Tank conditions such as cycling, pH levels, temperature spikes, and excess chemicals also affect the lifespan of red cherry shrimp.

When placed in uncycled tanks, the creatures are exposed to high concentrations of nitrites and ammonia, which minimize their survival rate.

Water hardness, pH imbalances, and temperature fluctuations make the shrimp more vulnerable, so regularly check the tank conditions to ensure you’re maintaining a healthy environment.

If you’ve been treating sick shrimp with medicine, consult a professional.

Some medicines contain harmful chemicals that may endanger your shrimp colony. Also, steer clear of medication that contains copper since this is a highly toxic element.

Moreover, be careful about decorating your tank with plants. Shrimp enjoy green tanks, but some plants may act as a source of toxic elements like lead or copper.

Do I Need to Remove Dead Cherry Shrimp From My Tank?

It’s best to remove a dead cherry shrimp as soon as you spot it. If the carcass sits in the tank for too long, the decomposition process could infect the water and put the colony at risk.

Another reason why you should remove dead shrimp immediately is disease prevention.

For example, if the dead shrimp suffered from parasites, the water may carry the parasites and infect the remaining shrimp.

Warm water quickens the decomposition process, and the ammonia levels rise. This toxic substance degrades the colony’s immune system, causing long-term health problems.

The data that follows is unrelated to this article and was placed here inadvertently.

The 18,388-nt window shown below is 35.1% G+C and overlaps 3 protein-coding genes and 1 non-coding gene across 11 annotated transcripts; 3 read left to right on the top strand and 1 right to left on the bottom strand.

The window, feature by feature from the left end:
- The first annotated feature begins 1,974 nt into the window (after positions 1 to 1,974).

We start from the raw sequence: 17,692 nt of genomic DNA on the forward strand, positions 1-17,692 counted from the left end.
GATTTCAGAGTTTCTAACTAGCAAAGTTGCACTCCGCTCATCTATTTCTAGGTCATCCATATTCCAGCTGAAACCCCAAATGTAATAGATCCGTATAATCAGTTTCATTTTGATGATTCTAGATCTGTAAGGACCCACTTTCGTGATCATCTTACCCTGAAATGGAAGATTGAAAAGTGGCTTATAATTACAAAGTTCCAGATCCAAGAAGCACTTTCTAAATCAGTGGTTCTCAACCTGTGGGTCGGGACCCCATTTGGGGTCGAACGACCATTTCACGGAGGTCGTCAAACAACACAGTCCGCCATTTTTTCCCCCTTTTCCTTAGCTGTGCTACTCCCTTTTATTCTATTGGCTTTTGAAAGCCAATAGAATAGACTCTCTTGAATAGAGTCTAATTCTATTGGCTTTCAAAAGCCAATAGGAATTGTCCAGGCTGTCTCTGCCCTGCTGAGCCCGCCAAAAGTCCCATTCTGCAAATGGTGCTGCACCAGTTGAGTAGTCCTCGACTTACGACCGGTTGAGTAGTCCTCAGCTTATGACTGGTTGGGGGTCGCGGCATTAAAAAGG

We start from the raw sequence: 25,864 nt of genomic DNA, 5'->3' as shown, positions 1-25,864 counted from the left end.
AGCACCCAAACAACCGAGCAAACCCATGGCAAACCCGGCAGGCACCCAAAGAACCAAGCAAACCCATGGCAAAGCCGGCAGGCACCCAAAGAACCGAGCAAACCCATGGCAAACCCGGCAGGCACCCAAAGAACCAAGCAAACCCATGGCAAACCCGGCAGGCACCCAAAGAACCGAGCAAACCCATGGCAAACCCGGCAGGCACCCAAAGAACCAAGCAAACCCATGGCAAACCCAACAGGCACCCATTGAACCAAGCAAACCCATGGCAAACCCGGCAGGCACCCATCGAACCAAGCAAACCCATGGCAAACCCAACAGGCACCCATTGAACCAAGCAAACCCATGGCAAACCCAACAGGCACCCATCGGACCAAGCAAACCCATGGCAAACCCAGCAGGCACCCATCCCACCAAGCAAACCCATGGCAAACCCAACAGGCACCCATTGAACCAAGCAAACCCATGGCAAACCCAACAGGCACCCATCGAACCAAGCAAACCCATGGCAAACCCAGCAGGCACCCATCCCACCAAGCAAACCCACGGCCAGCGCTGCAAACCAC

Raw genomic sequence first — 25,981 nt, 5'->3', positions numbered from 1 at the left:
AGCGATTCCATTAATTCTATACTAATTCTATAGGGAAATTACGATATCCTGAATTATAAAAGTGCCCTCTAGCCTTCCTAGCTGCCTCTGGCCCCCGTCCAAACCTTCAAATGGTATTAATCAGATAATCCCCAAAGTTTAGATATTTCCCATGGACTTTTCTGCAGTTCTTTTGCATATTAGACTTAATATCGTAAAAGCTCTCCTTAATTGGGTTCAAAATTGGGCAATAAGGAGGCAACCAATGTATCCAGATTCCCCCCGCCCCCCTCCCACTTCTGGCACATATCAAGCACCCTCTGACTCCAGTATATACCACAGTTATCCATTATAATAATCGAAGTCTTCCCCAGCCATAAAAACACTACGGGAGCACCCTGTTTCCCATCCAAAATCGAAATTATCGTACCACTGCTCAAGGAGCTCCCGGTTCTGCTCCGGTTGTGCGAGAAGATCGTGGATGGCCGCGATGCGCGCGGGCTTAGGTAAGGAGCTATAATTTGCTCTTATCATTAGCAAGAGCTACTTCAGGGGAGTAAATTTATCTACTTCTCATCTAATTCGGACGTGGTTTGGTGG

Additionally, ammonia spikes negatively affect the appetite of the shrimp and hatching rates.

Tips for Keeping Cherry Shrimp Alive

Red cherry shrimp live long and healthy lives in freshwater tanks with regular upkeep.

To help your colony thrive, monitor and adjust the water conditions regularly, eliminate toxins, provide the shrimp with a nutritious diet, and minimize shock.

Let’s get into three key habits you should maintain.

Test The Tank Water Regularly

Tank water should be tested once a week.

For red cherry shrimp, pH levels should be between 6.2 and 8, while ammonia and nitrite concentration should be at 00ppm. Nitrate levels shouldn’t exceed 20ppm.

If these parameters are out of balance, it’s best to replace the tank water. Keep in mind that you should gradually change the water to minimize shock and prevent premature shrimp death.

Optimal parameters also prevent complications like “the white ring of death” and the development of pathogens.

Clean Plants Before Adding Them to Your Tank

When adding new plants to the tank, go for species that haven’t been doused in pesticides.

Before submerging the plants into the tank water, give them a thorough wash in the sink.

Don’t Overfeed

Avoid overfeeding the shrimp. They eat organic matter like plants, so giving them small portions once a day will keep them healthy.

Overfeeding the shrimp leads to increased waste production, which affects the water’s pH and chemical levels.

In Summary

Red cherry shrimp elevate the appearance of any freshwater tank, and regular maintenance keeps them in perfect condition.

However, dead cherry shrimp in the tank may indicate underlying issues with the water conditions.

Fortunately, you can quickly create a safe and healthy environment for your colony.

To help your shrimp stay alive and healthy, maintain optimal pH and chemical levels, and provide them with a balanced diet.

Also, before housing them in the tank, don’t forget to acclimate new batches to lower stress levels and minimize shock.